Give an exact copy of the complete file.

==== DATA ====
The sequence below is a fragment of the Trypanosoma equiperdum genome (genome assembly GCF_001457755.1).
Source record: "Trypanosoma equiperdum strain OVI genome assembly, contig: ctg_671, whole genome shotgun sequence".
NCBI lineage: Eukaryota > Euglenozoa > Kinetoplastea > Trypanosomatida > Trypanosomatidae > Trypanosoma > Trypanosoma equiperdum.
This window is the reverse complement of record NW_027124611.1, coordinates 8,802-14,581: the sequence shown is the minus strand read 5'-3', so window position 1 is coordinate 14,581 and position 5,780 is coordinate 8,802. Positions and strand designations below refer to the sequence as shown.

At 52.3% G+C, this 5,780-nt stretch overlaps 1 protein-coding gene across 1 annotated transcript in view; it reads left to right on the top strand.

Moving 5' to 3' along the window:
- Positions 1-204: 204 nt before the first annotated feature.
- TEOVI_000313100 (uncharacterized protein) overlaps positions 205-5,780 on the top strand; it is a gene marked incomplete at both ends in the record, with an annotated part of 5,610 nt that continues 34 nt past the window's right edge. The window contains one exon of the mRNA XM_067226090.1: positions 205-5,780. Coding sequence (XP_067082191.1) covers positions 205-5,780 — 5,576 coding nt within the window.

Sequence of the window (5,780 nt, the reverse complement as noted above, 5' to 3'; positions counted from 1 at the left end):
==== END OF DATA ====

The sequence below is a fragment of the Trypanosoma equiperdum genome (genome assembly GCF_001457755.1).
Source record: "Trypanosoma equiperdum strain OVI genome assembly, contig: ctg_671, whole genome shotgun sequence".
NCBI lineage: Eukaryota > Euglenozoa > Kinetoplastea > Trypanosomatida > Trypanosomatidae > Trypanosoma > Trypanosoma equiperdum.
This window is the reverse complement of record NW_027124611.1, coordinates 8,802-14,581: the sequence shown is the minus strand read 5'-3', so window position 1 is coordinate 14,581 and position 5,780 is coordinate 8,802. Positions and strand designations below refer to the sequence as shown.

At 52.3% G+C, this 5,780-nt stretch overlaps 1 protein-coding gene across 1 annotated transcript in view; it reads left to right on the top strand.

Moving 5' to 3' along the window:
- Positions 1-204: 204 nt before the first annotated feature.
- TEOVI_000313100 (uncharacterized protein) overlaps positions 205-5,780 on the top strand; it is a gene marked incomplete at both ends in the record, with an annotated part of 5,610 nt that continues 34 nt past the window's right edge. The window contains one exon of the mRNA XM_067226090.1: positions 205-5,780. Coding sequence (XP_067082191.1) covers positions 205-5,780 — 5,576 coding nt within the window.

Sequence of the window (5,780 nt, the reverse complement as noted above, 5' to 3'; positions counted from 1 at the left end):